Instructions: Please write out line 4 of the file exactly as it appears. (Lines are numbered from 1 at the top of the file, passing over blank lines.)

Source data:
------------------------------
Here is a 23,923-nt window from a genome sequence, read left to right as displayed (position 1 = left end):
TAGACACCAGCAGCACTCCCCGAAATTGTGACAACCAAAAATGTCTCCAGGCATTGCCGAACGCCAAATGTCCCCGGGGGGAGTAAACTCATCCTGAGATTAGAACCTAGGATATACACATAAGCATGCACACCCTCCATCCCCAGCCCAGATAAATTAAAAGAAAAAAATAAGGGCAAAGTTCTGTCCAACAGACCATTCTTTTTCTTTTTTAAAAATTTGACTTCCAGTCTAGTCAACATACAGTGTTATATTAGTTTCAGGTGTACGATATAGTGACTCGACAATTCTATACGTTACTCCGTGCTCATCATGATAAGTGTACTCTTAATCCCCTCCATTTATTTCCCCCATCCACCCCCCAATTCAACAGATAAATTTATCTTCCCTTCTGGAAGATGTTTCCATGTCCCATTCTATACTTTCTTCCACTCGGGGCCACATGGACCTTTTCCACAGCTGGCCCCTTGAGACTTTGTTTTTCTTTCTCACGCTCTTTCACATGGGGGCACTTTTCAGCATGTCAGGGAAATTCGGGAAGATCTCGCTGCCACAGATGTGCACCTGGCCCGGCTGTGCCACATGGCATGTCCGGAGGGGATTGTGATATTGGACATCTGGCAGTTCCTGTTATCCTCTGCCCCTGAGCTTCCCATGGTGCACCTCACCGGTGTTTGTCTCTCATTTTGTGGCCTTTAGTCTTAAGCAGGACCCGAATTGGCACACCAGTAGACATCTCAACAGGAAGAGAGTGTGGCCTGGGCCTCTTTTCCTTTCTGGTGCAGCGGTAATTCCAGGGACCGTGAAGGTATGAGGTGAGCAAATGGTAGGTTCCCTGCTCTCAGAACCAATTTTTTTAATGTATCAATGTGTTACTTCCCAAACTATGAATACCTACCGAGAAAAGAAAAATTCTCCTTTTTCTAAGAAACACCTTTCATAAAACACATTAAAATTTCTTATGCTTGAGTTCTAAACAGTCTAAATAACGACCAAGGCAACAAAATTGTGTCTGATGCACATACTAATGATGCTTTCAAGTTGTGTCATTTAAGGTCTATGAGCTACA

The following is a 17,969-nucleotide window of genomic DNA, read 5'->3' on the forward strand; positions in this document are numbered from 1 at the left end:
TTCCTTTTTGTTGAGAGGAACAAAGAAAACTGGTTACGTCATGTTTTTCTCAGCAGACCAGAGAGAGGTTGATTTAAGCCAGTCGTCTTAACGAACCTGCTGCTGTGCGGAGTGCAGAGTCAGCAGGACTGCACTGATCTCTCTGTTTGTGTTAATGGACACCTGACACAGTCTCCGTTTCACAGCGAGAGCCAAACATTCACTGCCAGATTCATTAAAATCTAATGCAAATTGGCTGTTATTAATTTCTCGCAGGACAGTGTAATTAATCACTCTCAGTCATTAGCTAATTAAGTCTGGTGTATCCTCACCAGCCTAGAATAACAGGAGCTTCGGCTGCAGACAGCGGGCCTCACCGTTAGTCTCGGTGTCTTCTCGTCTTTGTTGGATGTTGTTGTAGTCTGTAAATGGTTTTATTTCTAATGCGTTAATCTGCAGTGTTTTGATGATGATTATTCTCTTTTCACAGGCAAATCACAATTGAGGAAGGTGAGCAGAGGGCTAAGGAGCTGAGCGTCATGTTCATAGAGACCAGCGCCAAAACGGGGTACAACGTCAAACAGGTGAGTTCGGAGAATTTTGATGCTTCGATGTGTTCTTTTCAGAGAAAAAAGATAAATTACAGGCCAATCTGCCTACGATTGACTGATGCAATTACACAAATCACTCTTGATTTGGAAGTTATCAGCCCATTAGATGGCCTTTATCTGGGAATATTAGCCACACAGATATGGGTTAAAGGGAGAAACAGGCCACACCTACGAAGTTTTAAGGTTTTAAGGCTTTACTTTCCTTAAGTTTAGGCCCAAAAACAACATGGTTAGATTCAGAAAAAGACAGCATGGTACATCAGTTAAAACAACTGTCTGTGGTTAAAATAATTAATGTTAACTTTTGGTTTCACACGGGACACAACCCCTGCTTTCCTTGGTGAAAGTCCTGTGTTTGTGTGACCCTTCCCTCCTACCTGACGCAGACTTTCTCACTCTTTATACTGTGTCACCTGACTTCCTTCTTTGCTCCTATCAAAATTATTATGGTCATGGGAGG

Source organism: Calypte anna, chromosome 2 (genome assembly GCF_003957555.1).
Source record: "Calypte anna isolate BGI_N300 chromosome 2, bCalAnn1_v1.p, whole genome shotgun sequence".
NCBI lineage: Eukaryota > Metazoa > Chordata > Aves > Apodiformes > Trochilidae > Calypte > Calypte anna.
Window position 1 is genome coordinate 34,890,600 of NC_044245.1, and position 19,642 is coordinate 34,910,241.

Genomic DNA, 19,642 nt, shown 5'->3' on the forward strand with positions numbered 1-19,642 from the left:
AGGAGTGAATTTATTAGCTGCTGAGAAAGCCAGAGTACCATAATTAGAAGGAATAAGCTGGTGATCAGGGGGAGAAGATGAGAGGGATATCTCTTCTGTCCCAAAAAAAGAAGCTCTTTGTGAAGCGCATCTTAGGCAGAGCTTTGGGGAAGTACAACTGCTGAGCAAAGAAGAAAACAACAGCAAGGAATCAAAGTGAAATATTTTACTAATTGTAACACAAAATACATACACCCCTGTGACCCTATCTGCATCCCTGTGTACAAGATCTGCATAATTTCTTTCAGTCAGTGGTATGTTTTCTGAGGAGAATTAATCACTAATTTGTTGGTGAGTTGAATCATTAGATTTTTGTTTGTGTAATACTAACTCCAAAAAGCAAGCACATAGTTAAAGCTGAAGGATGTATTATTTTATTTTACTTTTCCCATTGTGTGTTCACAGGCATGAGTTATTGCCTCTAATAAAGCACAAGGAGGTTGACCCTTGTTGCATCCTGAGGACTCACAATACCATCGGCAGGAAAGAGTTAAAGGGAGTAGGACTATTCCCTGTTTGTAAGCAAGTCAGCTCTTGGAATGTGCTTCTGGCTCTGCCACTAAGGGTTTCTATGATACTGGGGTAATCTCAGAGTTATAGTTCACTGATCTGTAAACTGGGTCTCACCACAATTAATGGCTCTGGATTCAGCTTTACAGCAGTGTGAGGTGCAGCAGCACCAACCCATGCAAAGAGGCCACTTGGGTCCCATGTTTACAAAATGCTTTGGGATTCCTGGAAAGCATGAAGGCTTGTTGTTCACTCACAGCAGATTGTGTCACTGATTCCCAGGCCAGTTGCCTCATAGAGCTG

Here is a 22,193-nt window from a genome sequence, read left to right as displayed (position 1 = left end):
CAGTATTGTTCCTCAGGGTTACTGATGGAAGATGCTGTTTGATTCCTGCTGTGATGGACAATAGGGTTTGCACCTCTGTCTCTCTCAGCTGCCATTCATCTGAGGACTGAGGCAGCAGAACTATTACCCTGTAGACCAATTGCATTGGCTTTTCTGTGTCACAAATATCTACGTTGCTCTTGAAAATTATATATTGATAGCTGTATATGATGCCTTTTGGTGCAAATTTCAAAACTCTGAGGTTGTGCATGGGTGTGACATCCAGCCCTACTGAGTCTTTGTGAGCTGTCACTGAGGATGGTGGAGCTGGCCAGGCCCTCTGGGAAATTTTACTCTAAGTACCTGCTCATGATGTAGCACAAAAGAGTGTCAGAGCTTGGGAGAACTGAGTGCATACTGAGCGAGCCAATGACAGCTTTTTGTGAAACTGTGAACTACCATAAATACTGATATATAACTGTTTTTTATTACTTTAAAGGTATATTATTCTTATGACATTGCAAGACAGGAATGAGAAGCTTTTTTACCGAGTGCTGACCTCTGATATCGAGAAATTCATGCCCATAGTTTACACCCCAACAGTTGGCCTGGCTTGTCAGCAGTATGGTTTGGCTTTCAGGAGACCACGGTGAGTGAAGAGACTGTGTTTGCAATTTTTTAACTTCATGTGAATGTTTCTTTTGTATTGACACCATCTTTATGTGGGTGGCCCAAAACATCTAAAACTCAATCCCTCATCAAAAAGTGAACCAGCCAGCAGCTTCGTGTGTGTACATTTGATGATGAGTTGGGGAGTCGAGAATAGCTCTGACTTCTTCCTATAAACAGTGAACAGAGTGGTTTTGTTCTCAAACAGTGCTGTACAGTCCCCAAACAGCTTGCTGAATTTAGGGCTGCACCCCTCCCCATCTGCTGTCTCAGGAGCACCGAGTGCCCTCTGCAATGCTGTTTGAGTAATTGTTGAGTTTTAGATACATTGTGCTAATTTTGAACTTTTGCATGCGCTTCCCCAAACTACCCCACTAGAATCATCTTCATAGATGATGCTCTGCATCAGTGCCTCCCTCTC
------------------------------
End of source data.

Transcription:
TTCCTTTTTGTTGAGAGGAACAAAGAAAACTGGTTACGTCATGTTTTTCTCAGCAGACCAGAGAGAGGTTGATTTAAGCCAGTCGTCTTAACGAACCTGCTGCTGTGCGGAGTGCAGAGTCAGCAGGACTGCACTGATCTCTCTGTTTGTGTTAATGGACACCTGACACAGTCTCCGTTTCACAGCGAGAGCCAAACATTCACTGCCAGATTCATTAAAATCTAATGCAAATTGGCTGTTATTAATTTCTCGCAGGACAGTGTAATTAATCACTCTCAGTCATTAGCTAATTAAGTCTGGTGTATCCTCACCAGCCTAGAATAACAGGAGCTTCGGCTGCAGACAGCGGGCCTCACCGTTAGTCTCGGTGTCTTCTCGTCTTTGTTGGATGTTGTTGTAGTCTGTAAATGGTTTTATTTCTAATGCGTTAATCTGCAGTGTTTTGATGATGATTATTCTCTTTTCACAGGCAAATCACAATTGAGGAAGGTGAGCAGAGGGCTAAGGAGCTGAGCGTCATGTTCATAGAGACCAGCGCCAAAACGGGGTACAACGTCAAACAGGTGAGTTCGGAGAATTTTGATGCTTCGATGTGTTCTTTTCAGAGAAAAAAGATAAATTACAGGCCAATCTGCCTACGATTGACTGATGCAATTACACAAATCACTCTTGATTTGGAAGTTATCAGCCCATTAGATGGCCTTTATCTGGGAATATTAGCCACACAGATATGGGTTAAAGGGAGAAACAGGCCACACCTACGAAGTTTTAAGGTTTTAAGGCTTTACTTTCCTTAAGTTTAGGCCCAAAAACAACATGGTTAGATTCAGAAAAAGACAGCATGGTACATCAGTTAAAACAACTGTCTGTGGTTAAAATAATTAATGTTAACTTTTGGTTTCACACGGGACACAACCCCTGCTTTCCTTGGTGAAAGTCCTGTGTTTGTGTGACCCTTCCCTCCTACCTGACGCAGACTTTCTCACTCTTTATACTGTGTCACCTGACTTCCTTCTTTGCTCCTATCAAAATTATTATGGTCATGGGAGG